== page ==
To cater to growing demand for its flagship Mazda brand
Colonial Motors Ceylon MD Mohan Ratnayake
By Channa Fernandopulle
Colonial Motors announced plans to open a new workshop and service centre next month in Peliyagoda to cater to growing demand for its flagship Mazda brand.
Speaking exclusively to the Daily FT, Colonial Motors Ceylon Ltd. Managing Director Mohan Ratnayake stated that the Mazda brand had been enjoying a rapid resurgence in popularity across the island over the last three years since his company secured distributor rights for Sri Lanka.
Mazda to the fore
“When we picked up the brand about three years ago, there was relatively low demand for Mazda vehicles in the country and while our customers had a strong appreciation for the quality of Mazda cars, however the lack of comprehensive after-sales care was a real problem.
“Since Colonial Motors took over, we’ve put a lot of effort into building confidence in the Mazda brand improving after sales service. We currently have one workshop in Battaramulla and we will be opening the Peliyagoda workshop next month. Both centres are designed to Mazda’s international standards and we can now offer a quality of service that is second to none anywhere in the world. We are confident that this will help boost Mazda to even greater success in the coming year,” Ratnayake enthused.
Among the state-of-the-art facilities on offer at the new service centres will be a fully computerised paint booth that offers a factory quality finish along with advanced body alignment equipment imported from Finland capable of visually detecting even the most minute chassis damage and recommending alternations.
Ratnayake noted that such technology would be of great value to Mazda drivers who require accident repairs in addition to those drivers operating re-conditioned vehicles.
Exceptional customer service
In addition to investments in equipment, he stated that Colonial Motors had also gone to great lengths to improve other aspects of its after-sales care, particularly in terms of creating an optimal and inviting environment at its service centres while offering personalised services to customers around the island.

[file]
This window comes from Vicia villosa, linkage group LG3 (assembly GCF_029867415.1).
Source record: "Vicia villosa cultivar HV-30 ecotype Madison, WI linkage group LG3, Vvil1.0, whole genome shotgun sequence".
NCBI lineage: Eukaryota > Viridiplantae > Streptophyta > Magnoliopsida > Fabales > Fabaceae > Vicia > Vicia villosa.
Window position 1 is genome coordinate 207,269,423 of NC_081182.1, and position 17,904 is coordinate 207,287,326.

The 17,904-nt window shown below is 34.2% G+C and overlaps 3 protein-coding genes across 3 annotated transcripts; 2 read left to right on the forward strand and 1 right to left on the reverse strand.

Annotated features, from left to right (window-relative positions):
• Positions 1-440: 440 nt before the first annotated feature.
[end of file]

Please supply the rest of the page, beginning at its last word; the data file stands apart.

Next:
“In one instance we had a customer who was based in Jaffna who needed his vehicle to be serviced. It didn’t make sense for him to drive all the way down to Colombo to get a service and then drive all the way back so we sent our technicians to his doorstep.
“This is the level of customer service that we will be working to provide at all times and already the response from our customers has been overwhelmingly positive. There was never an issue with the quality of Mazda vehicles; they are the second most popular brand in the world, particularly in countries like Australia, Malaysia and Thailand. With our new improved levels of after sales care, we are confident that demand in Sri Lanka will pick up as well,” he stated.
When questioned about some of the challenges facing the industry, Ratnayake stated that his primary concern was the lack of stability in terms of Sri Lanka’s regulatory environment.
“In the more recent past I believe we’ve seen something like 20-25 major regulatory changes in a span of the last two or three years. This is a real issue as it makes any kind of long-term planning next to impossible. It is very difficult to predict where regulations might change therefore the amount of variables that we have to keep track of is always increasing and we have to be very careful of our pricing structures. In that context we are fortunate to be working with such an innovative brand as Mazda and I believe the investments that we are making to improve our after sales care, strengthen the brand image and grow the business proves our confidence in the Mazda brand,” he asserted.
Commenting on the popularity of the brand, Ratnayake noted that Mazda sales had increased by approximately 30% Year-on-Year while sales of re-conditioned Mazda cars was also said to have increased dramatically over the same period.
Elaborating on Colonial Motors plans for the Mazda brand moving forward, he stated that the company was already working to establish a further two workshops in major cities outside of Colombo while efforts are also well under way to launch the Mazda 2 sedan and hatchback within the coming months.
Shifting the discussion to a wider analysis of Sri Lanka’s automobile industry, Ratnayake played down concerns that the domestic market had reached saturation point and expressed confidence that further growth was still possible.
“It may seem that we are approaching a saturation point but I think that is primarily a result of vehicle ownership being concentrated in the Western Province and of course an extremely high concentration in and around Colombo.
“Nevertheless, if you look at the percentage of vehicles to the population and compare it to other Asian nations you’ll find that we are actually nowhere close to the levels that we have. Of course there will have to be some adjustments but that is more of a social and economic issue that I think will be resolved in the coming years and overall we believe the industry has a very positive outlook going forward,” he said.